By Ila Avinash, Intern at iZen
July 9, 2019
In the late twentieth century, the widespread use of the Internet revolutionized the speed at which information was collected, computed, and shared. Suddenly, the standard of life became an instantaneous one–where a singular thought could be seen by the rest of the globe in seconds. However, this revolutionary concept did not come without setbacks. Breaches in security to obtain information illegally were done at the individual, corporate, and even global scale in order to weaken and exploit an enemy, or what is commonly known as cyberwarfare.
Conceptions & Development of Warfare
When most people hear the term “warfare”, their mind immediately goes to a battlefield fought with weapons, explosions, and even hand-to-hand combat. Traditionally, these aspects were all crucial requirements in order to determine a conflict as warfare, where weakening an enemy meant the significant loss of life was unavoidable. This type of combat is known as kinetic warfare and, until the turn of the twentieth century, was the only type of feasible conflict available.
The development of the internet and how ingrained it is in our society has caused there to be a new way for countries to be left vulnerable for attacks. Unlike traditional warfare, cyberwarfare does not always mean causing casualties to another country: oftentimes it revolves around shutting down communication systems, industrial power plants and other important aspects of a country’s infrastructure. Although cyberwarfare is a relatively new method of warfare, there are many examples of it in modern history, and they show how detrimental cyberwarfare can be to a country.
The implementation of the Geneva Conventions in 1949 became the first major turn of events in shifting the battlefield from a physical to a cyber location. Comprised of four treaties, the Conventions outlined the standards for international law when it came to humanitarian treatment during wartime. As a result, the guaranteed safety of civilians became the tipping point for modern warfare, as a country, enterprise, or individual could not intentionally attack another without physical casualties. This, in turn, paved the way for cyberwarfare attacks, as they are non-lethal in nature and did not explicitly break any of the Geneva Convention’s laws.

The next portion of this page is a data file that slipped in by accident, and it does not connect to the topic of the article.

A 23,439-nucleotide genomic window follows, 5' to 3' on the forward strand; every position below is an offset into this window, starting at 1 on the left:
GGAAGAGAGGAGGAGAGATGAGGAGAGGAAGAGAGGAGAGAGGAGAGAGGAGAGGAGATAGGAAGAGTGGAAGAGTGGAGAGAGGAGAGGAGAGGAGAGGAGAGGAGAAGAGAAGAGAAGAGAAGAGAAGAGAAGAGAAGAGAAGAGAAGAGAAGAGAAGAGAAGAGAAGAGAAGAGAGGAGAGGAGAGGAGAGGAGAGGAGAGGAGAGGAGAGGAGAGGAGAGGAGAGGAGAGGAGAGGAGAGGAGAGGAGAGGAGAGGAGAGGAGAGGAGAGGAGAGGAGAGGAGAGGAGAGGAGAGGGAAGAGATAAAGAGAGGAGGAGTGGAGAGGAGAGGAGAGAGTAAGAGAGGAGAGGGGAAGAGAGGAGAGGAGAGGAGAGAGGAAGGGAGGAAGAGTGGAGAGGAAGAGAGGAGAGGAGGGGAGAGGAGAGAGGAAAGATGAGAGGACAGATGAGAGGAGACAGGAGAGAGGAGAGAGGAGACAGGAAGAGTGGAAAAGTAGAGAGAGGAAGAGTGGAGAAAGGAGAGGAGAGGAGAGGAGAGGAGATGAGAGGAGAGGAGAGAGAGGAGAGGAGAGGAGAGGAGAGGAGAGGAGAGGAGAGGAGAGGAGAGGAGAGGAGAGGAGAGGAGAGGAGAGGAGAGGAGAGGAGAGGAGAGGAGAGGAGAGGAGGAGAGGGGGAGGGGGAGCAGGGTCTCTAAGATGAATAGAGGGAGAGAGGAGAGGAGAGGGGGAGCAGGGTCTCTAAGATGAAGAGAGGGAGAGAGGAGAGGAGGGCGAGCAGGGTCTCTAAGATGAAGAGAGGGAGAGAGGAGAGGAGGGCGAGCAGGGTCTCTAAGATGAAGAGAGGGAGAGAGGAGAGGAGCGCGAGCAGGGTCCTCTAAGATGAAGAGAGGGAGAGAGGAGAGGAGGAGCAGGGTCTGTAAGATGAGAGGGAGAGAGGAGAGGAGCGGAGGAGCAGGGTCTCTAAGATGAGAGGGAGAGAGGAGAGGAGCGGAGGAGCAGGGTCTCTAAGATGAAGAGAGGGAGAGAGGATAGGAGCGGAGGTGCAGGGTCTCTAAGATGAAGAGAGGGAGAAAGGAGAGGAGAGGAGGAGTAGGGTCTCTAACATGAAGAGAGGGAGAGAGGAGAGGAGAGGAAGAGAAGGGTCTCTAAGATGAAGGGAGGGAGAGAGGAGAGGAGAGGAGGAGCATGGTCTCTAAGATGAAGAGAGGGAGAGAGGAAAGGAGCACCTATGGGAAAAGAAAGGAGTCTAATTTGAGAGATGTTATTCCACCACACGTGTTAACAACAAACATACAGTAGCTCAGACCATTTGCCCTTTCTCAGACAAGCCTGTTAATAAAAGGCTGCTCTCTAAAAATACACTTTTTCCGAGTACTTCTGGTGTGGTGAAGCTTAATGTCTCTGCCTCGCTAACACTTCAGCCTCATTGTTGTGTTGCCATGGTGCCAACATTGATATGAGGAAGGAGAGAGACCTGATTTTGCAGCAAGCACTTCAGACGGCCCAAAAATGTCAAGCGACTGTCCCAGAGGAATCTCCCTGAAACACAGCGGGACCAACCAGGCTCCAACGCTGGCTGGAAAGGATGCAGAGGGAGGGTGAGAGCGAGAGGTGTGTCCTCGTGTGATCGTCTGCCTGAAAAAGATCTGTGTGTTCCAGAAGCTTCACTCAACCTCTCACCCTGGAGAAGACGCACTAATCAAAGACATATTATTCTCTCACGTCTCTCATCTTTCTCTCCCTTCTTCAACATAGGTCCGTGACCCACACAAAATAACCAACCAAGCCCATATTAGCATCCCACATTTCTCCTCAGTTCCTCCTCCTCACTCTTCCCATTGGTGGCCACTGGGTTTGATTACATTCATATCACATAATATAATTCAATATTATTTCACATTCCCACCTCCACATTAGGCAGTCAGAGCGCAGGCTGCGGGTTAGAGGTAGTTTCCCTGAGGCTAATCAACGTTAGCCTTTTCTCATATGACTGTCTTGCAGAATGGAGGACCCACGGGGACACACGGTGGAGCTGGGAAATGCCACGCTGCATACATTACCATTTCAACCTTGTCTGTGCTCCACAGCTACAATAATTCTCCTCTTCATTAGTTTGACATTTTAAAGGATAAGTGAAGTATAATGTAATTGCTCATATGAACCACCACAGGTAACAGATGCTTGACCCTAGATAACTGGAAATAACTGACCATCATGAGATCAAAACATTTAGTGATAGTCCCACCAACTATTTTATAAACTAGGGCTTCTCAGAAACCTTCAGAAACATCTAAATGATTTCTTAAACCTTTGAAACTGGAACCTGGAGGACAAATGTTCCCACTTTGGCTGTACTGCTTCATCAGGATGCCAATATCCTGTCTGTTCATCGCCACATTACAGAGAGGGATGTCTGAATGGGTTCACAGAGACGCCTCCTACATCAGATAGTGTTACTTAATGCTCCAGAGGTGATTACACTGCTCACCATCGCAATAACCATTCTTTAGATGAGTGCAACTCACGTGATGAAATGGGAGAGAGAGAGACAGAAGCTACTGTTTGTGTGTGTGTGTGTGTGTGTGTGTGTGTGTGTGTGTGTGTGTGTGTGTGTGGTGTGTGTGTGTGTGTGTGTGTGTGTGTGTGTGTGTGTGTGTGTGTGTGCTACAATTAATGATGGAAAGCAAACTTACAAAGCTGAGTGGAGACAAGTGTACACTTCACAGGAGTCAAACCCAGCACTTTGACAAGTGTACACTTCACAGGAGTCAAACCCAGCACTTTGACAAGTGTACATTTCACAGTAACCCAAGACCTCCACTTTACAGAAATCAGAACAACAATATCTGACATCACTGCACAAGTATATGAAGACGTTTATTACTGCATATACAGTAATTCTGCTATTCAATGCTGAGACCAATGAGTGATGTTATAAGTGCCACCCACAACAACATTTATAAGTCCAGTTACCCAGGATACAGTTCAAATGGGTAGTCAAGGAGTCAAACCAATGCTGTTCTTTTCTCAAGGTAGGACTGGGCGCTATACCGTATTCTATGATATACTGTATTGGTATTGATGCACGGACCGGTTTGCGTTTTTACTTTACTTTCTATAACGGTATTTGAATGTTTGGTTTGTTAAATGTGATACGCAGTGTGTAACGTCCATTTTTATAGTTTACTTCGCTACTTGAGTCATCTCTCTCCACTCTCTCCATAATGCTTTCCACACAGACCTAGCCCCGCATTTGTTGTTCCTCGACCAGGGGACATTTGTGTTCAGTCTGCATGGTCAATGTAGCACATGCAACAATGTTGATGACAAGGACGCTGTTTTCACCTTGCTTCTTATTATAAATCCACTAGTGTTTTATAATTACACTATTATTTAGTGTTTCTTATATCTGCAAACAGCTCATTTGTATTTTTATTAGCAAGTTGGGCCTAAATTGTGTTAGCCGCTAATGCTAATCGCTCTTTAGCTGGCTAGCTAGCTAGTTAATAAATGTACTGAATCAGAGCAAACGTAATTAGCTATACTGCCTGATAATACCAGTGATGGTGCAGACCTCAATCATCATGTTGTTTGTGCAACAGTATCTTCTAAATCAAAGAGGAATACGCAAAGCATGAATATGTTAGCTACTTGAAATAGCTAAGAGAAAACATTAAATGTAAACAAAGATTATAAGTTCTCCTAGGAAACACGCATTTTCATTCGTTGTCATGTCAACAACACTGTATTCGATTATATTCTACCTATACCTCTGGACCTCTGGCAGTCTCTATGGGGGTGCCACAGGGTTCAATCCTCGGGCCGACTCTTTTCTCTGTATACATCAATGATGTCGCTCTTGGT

However, this path did not come without severe disadvantages. Despite cyberwarfare’s potential to impact a target without loss of life, it broadened the battlefield as well as the unpredictability of an attack. Once the Internet became more common in everyday life, hacking subsequently became more widespread, with less technique needed in order to achieve their goals. Hackers were no longer using their skills to test the Internet’s limits and weaknesses for educational purposes—as they had in the 1980s—but rather, to profit from exploiting those weaknesses. Suddenly, the only thing worse than losing civilian lives was the loss of crucial information that could be used to exploit a country’s weaknesses if it were to fall into enemy hands.
A cyberwar most often has more than just financial implications on the economy or any single company that is under attack. With the way cyberwarfare has been introduced, many still do not know the direct effect it can have on the individual. Ignorance and unawareness can be an enemy’s most lethal weapon, making it easier for them to successfully obtain what they are after—whether it be monetary or information-based.
Data is information, and information is power. Companies that individuals are connected to have been collecting individual’s data for years. Everything from login credentials, credit card information, social security, and incriminating messages or photos are being stored away, and in some cases, can be legally sold to the highest bidder or taken by force. Nonetheless, hackers are after it, as to own an individual’s, a company’s, or even a nation’s crucial information is to own them. In order to keep up, risk management becomes an ever-growing field within cybersecurity in order to ensure that from individual to the nation, it is easier to identify threats and mitigate them as soon as possible. Strategies such as multi-factor authentication, data encryption, creating encrypted data backups and updating firewalls regularly are all ways to help lessen one’s vulnerability.
Cyberwar is inevitable. Due to the rapid expansion of the Internet, there is plenty of room for weaknesses to be targeted and exploited. Through building awareness and creating a culture of cybersecurity throughout society, one can take personal steps to mitigate an attack at their front steps.